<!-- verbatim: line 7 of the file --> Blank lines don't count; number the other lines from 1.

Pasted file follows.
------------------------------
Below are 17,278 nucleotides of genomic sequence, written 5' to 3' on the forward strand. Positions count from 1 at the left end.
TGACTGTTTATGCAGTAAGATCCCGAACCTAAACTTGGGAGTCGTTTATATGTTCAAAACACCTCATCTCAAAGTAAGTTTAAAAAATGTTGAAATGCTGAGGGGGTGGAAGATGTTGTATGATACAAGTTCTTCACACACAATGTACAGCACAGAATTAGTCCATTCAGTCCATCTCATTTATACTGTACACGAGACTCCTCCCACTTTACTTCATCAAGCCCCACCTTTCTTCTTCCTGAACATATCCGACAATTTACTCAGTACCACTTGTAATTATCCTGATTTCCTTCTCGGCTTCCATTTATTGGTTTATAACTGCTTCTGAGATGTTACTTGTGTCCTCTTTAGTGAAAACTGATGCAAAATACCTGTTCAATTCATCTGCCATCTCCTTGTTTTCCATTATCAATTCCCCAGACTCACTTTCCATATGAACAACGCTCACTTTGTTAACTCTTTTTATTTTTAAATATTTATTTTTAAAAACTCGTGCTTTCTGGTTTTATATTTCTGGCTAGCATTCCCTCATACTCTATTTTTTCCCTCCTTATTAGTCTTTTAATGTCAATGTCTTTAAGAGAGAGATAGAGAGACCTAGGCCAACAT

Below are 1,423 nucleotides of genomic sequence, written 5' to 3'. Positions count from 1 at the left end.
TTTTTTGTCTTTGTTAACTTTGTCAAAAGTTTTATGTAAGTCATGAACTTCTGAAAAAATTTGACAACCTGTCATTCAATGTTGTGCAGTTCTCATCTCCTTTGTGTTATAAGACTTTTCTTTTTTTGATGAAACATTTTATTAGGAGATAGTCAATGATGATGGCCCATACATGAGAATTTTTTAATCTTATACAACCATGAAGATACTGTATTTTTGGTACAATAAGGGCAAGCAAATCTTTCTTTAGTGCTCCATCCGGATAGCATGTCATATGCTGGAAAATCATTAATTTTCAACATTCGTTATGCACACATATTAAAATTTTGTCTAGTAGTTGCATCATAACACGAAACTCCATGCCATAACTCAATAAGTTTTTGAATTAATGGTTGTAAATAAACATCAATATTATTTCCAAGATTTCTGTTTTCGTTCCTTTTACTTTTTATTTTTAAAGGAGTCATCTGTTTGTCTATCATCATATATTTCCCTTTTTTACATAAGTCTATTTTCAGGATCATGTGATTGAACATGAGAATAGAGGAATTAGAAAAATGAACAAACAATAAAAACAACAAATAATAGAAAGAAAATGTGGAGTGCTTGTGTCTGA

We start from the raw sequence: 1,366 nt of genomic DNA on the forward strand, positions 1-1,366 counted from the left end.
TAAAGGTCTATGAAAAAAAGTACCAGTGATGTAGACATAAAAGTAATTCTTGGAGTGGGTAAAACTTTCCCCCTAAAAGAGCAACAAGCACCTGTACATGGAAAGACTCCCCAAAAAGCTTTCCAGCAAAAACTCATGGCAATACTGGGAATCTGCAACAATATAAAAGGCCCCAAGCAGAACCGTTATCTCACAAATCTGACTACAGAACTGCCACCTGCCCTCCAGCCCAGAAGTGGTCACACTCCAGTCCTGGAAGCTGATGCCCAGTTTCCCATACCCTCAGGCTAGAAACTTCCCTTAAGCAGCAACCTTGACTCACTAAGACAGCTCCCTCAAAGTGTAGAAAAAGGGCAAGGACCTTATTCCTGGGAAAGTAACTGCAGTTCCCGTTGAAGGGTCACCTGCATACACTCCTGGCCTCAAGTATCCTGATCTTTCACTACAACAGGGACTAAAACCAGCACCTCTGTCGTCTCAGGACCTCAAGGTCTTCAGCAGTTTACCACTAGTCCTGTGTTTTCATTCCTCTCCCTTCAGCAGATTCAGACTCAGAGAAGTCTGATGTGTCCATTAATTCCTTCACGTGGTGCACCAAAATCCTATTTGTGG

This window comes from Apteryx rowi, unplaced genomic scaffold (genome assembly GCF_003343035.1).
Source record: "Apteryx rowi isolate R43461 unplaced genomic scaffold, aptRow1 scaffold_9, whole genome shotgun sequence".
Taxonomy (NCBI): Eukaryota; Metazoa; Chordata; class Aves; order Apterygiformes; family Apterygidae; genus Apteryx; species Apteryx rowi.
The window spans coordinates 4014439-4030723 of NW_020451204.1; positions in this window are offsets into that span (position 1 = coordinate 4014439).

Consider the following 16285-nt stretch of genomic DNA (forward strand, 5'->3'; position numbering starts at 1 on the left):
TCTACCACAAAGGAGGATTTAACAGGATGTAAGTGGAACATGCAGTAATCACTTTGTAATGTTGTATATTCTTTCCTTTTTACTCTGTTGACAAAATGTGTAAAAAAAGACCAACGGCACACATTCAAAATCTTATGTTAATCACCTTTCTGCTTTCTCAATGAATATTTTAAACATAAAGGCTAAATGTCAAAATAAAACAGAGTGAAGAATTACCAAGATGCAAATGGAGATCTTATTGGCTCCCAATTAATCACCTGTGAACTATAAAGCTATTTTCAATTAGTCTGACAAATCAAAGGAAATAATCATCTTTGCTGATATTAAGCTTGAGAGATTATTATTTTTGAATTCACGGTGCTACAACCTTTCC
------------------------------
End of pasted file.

This window comes from Apteryx rowi, unplaced genomic scaffold (genome assembly GCF_003343035.1).